# Data Handling

1. INTRODUCTION
In various fields, we need information in the form of numerical figures, called data. The data may be related to various aspects such as the marks obtained by the students of a class in an examination, the monthly wages earned by workers in a factory, the profits of a company during the last few years, etc….
2. BASIC DEFINITIONS
Data
A collection of information in the form of numerical figures, is called data.
Eg: The following table gives the data regarding the favorite sports of 140 students of a school.

 Sports Number of students Cricket 40 Football 30 Tennis 25 Badminton 20 Volleyball 25

Statistics
It is the science which deals with the collection, presentation, analysis and interpretation of numerical data.
Observation
Each numerical figure in a data is called a observation.
Raw Data
When some information is collected and presented randomly then it is called a raw data.
Eg: The marks obtained by 10 students in a test are: 40, 32, 15, 36, 9, 23, 48, 25, 13, 27
Array
An arrangement of numerical figures of a data in ascending or descending order is called an array. Thus the above data may be arranged in an ascending order as: 9, 13, 15, 23, 25, 27, 32, 36, 40, 48
Range
The difference between the highest and the lowest values of observation in a data is called the range of the data. In the above data we have:
Lowest marks obtained = 9,  Highest marks obtained = 48
Therefore range of the above data = (48 – 9) = 39

3. MEAN
The arithmetic mean or simply the mean of some given observations is defined as

Thus, of ‘n’ observations ${\mathrm{x}}_{1},{\mathrm{x}}_{2},\dots \dots \dots \dots \dots .,{\mathrm{x}}_{\mathrm{n}}$ are given then their mean is given by :

Here $\sum$is called sigma. This is a Greek letter showing summation.
Eg: Given are the heights (in cm) of 11 boys of a class: 149, 142, 154, 146, 143, 152, 148, 132, 140, 139, 128.

Arrange the above data in an ascending order and find:
(i) The height of the tallest boy
(ii) The height of the shortest boy
(iii) The range of the given data
(iv) The mean height
Sol: Arranging the given data in an ascending order, we get the heights (in cm) as:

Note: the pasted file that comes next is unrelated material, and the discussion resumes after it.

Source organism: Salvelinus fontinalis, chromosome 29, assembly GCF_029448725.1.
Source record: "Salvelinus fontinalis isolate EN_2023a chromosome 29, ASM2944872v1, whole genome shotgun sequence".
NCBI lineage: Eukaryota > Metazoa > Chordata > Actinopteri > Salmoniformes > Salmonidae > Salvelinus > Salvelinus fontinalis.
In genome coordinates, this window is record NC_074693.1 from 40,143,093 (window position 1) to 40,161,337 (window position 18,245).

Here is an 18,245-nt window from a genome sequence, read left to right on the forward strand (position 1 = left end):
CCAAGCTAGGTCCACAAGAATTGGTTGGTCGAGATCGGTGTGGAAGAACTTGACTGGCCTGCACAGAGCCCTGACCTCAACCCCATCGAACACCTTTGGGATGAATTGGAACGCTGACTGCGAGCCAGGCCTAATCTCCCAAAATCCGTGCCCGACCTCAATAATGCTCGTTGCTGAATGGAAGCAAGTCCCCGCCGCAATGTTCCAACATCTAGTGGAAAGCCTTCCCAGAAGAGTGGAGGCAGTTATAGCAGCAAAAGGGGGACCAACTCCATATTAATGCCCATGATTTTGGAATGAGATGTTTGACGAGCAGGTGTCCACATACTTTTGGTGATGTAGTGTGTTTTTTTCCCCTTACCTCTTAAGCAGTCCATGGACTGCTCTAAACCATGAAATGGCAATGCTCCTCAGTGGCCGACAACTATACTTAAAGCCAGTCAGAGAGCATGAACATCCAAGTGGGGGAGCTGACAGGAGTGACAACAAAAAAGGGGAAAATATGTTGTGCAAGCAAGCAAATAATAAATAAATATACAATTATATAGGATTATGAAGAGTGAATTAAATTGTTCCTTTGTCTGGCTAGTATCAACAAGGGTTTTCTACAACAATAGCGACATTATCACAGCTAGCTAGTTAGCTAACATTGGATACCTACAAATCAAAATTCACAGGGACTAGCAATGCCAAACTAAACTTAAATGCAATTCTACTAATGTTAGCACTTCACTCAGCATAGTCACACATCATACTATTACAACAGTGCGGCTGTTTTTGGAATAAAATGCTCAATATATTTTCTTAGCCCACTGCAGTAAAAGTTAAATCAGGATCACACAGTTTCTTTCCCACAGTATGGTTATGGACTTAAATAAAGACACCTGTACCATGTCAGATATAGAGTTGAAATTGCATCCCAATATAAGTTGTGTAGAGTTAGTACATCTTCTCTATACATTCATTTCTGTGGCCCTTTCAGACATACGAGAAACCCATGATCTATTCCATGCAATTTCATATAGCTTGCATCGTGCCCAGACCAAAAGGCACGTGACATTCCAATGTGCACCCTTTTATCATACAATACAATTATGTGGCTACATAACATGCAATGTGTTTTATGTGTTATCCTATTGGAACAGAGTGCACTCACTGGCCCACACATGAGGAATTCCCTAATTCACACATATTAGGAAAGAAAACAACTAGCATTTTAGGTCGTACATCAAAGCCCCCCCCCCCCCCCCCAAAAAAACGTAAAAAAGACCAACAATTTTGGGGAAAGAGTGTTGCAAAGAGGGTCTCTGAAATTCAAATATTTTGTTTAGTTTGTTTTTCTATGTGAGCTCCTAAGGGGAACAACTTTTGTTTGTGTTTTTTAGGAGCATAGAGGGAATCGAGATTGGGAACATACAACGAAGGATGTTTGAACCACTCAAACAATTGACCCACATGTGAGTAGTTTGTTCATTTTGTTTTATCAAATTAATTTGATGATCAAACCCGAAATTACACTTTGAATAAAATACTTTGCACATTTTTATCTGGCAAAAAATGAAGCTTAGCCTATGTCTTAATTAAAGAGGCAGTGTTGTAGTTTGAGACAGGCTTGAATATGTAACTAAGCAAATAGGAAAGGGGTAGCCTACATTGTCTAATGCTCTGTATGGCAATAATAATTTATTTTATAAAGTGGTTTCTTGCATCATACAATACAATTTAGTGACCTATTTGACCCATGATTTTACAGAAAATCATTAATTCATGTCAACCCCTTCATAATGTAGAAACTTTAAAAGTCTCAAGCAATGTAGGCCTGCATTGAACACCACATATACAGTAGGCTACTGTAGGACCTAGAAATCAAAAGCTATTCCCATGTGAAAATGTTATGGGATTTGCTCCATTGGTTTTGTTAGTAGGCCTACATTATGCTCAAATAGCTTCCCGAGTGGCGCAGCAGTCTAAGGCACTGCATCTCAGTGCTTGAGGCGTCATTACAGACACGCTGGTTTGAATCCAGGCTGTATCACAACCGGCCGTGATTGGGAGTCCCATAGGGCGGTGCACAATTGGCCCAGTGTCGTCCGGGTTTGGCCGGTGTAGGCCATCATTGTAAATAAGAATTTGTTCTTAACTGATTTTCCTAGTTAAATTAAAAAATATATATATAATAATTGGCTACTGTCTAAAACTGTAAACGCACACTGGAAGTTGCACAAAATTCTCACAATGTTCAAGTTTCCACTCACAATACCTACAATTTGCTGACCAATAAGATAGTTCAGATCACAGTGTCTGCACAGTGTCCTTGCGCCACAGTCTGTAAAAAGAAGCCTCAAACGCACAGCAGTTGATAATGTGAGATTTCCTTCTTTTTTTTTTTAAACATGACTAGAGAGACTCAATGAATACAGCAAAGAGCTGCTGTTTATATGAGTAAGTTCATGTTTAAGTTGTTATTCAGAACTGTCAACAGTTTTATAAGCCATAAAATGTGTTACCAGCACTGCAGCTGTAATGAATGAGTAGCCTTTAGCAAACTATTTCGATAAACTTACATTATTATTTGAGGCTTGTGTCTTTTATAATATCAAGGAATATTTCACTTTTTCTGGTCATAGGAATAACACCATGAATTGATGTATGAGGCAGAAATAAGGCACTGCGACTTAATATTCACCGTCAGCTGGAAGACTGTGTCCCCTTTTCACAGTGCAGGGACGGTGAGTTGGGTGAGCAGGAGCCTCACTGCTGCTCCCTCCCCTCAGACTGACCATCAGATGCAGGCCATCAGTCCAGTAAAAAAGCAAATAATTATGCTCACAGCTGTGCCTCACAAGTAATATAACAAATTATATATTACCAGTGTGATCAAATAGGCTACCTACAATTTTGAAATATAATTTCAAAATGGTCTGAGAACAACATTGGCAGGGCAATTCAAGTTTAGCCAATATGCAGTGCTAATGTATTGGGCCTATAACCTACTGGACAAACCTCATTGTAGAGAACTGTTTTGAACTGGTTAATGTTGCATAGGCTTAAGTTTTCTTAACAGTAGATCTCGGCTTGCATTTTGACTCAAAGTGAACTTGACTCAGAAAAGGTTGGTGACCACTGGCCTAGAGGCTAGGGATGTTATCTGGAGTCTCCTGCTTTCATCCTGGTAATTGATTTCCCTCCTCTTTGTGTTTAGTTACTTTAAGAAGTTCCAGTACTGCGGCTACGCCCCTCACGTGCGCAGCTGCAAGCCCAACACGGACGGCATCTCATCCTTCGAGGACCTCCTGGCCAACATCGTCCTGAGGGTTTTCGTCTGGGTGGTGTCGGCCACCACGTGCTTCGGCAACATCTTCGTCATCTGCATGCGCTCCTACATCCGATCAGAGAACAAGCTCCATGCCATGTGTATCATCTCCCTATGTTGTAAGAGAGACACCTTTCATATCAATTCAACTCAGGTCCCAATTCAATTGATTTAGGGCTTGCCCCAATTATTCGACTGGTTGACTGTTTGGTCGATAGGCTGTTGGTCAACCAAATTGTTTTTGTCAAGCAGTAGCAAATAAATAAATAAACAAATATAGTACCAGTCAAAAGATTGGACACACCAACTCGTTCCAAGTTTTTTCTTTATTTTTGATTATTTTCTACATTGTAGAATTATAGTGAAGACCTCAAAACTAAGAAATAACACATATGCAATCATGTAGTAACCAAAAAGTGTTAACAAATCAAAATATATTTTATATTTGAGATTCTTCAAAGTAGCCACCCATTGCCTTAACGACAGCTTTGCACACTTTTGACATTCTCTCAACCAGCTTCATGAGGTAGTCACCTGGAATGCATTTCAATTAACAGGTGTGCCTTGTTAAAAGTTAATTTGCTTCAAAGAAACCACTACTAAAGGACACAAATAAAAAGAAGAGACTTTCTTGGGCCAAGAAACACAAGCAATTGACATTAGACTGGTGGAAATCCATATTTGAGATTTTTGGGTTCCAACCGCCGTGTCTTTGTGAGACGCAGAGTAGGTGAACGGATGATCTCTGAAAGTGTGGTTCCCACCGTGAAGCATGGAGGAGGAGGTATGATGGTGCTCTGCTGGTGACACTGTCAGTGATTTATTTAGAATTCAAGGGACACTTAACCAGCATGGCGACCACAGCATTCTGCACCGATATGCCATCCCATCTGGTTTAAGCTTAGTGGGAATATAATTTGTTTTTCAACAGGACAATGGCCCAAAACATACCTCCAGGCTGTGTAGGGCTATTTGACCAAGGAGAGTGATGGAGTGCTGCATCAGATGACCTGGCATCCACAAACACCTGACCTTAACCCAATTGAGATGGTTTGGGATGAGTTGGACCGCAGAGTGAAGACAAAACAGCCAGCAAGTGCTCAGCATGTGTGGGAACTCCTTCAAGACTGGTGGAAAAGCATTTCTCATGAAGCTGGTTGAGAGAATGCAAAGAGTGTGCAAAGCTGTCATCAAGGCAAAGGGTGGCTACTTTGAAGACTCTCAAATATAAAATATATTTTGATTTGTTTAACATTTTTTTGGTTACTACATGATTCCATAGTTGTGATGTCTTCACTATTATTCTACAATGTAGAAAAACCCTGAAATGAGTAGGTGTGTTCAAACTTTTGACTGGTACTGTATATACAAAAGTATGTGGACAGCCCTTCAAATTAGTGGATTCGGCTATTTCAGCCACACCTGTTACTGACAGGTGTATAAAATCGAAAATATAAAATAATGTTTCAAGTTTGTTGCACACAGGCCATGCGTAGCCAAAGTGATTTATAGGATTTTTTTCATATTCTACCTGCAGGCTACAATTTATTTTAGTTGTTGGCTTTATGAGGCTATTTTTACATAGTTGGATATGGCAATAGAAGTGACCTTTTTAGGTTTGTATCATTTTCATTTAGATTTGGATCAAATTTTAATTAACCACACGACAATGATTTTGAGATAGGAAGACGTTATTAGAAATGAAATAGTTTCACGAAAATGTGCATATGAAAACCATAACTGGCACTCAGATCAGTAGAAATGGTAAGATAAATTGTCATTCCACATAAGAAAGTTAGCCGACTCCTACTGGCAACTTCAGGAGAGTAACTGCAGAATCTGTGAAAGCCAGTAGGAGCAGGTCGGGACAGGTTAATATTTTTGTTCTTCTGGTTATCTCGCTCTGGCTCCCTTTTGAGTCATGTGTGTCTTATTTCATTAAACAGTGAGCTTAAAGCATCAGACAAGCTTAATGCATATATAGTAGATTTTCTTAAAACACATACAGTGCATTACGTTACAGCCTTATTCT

128, 132, 139, 140, 142, 143, 146, 148, 149, 152, 154
from the above data, we have:
(i) The height of the tallest boy = 154cm
(ii) The height of the shortest boy = 128cm
(iii) The range of the given data = (154 – 128)cm = 26cm
(iv) Sum of the given observations = (128 + 132 + 139 + 140+ 142 + 143 +1463 + 148 + 149 + 152 + 154)cm = 1573cm
Therefore

Hence, the mean height is 143cm.

4. MEDIAN
Median refers to the value that lies in the middle of the data with half of the observations above it and the other half of the observations below it. The following are the steps to calculate median.
Step – 1: Arrange the data in ascending order.
Step – 2: The value that lies in the middle such that half of the observations lie above it and the other half below it will be the median.

The mean, mode and median are representative values of a group of observations or data, and lie between the minimum and maximum values of the data. They are also called measures of the central tendency.

5. MODE
Mode refers to the observation that occurs most often in a given data. The following are the steps to calculate mode:
Step – 1: Arrange the data in ascending order.
Step – 2: Tabulate the data in a frequency distribution table.
Step – 3: The most frequently occurring observation will be the mode.
6. FREQUENCY DISTRIBUTION
Tabulation of Data
Arranging the data in a systematic form in the form of a table is called tabulation of data.
Frequency of an Observation
The number times of a particular observation occurs is called its frequency.
Mean of Tabulated Data
Let the frequencies of ‘n’ observations respectively then, we define:

7. GRAPHICAL REPRESENTATION OF STATISTICAL DATA
The tabular representation of data calls for close observation and cumbersome calculations to compare and study the given data. However, graphical representation of the same provides quick and interesting study of the given data and a curious glance can reveal several inferences. Thus, with the help of pictures or graphs, data can be compared easily. Though there are various types of graphs, in this chapter, we shall be dealing with the following:
• Pie Chart or Pie Graph
• Bar Graph or Column Graph
• Line Graph
Pie Chart